A big sunspot unleashed a giant solar flare that reached the Earth's magnetic field on July 14th at approximately 2pm. A geomagnetic storm is brewing in the wake of the impact. At the moment, conditions appear favorable for auroras over high-latitude places such as Canada, Scandinavia, Antarctica and Siberia. It is too early to say whether the storm will intensify and bring auroras to middle latitudes as well.
What you will be able to see before sunrise on Sunday is a three-way conjunction. Looking east before 6am, you'll see Venus, Jupiter and the crescent Moon gathering together.
There is a sequence events in the formation of the Northern Lights. First, a sudden burst of energized particles leave the sun and when these particles reach Earth, they are attracted by the North and South Magnetic Poles and move towards them. The ionosphere is the highest level of the atmosphere, more than 50 miles (80 km) above the earth. In the ionosphere these charged particles collide with atoms of oxygen and nitrogen. The oxygen and nitrogen atoms become ionized, or excited, and they give off a burst of colored light.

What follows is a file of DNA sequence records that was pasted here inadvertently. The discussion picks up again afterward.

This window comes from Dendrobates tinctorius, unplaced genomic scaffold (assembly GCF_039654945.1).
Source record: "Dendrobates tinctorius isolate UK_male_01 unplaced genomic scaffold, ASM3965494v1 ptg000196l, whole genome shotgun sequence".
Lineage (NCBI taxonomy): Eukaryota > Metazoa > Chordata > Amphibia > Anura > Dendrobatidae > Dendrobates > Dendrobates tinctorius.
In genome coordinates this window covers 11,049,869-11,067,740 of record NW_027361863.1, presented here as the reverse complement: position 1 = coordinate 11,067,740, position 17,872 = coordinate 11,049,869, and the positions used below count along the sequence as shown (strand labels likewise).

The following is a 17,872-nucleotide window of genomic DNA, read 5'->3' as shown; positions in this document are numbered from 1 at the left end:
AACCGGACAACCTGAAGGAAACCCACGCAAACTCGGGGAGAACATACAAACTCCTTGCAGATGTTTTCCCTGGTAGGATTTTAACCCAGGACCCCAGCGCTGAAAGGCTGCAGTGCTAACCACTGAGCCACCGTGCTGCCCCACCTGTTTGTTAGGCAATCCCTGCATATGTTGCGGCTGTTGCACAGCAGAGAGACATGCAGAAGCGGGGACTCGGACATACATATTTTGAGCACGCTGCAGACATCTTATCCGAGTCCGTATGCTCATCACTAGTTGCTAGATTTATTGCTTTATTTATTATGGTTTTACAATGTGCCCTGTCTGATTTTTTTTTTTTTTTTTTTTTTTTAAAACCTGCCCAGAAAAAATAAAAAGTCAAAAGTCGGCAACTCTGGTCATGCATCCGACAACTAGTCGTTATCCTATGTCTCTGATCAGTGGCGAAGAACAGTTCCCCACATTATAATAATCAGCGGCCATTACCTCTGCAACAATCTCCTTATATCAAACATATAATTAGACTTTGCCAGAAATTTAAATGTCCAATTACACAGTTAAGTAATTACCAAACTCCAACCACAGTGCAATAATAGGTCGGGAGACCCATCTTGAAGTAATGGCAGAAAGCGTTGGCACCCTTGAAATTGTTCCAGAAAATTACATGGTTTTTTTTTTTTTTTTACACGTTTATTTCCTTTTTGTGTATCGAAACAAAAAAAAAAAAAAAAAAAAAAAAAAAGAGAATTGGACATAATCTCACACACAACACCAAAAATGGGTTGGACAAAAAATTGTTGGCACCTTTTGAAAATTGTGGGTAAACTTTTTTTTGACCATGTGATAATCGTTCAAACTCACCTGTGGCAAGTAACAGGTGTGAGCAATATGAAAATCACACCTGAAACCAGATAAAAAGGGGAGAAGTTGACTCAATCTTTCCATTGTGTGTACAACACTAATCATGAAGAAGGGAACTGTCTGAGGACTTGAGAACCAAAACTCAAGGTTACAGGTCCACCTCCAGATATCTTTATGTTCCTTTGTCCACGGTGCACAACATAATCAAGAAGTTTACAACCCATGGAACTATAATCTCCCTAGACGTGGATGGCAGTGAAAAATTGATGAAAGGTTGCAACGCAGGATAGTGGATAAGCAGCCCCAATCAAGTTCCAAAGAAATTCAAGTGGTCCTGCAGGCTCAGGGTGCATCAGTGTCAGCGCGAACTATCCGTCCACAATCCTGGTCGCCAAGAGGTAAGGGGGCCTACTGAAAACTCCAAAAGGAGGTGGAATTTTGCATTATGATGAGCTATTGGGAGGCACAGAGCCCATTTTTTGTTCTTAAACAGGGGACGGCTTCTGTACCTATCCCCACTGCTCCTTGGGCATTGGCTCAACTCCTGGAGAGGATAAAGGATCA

In order to know whether you have a chance of seeing an aurora, you need to know the level of geomagnetic activity at the time you are viewing. There is a simple index called Kp, a number from 0 to 9, which is used to refer to geomagnetic activity for a 3-hour period. In order for the Channel 6 viewing area to see the Northern Lights the Kp-index must equal 7 or higher.
You can find the Kp-index on the left hand side of the page by visiting: http://spaceweather.com/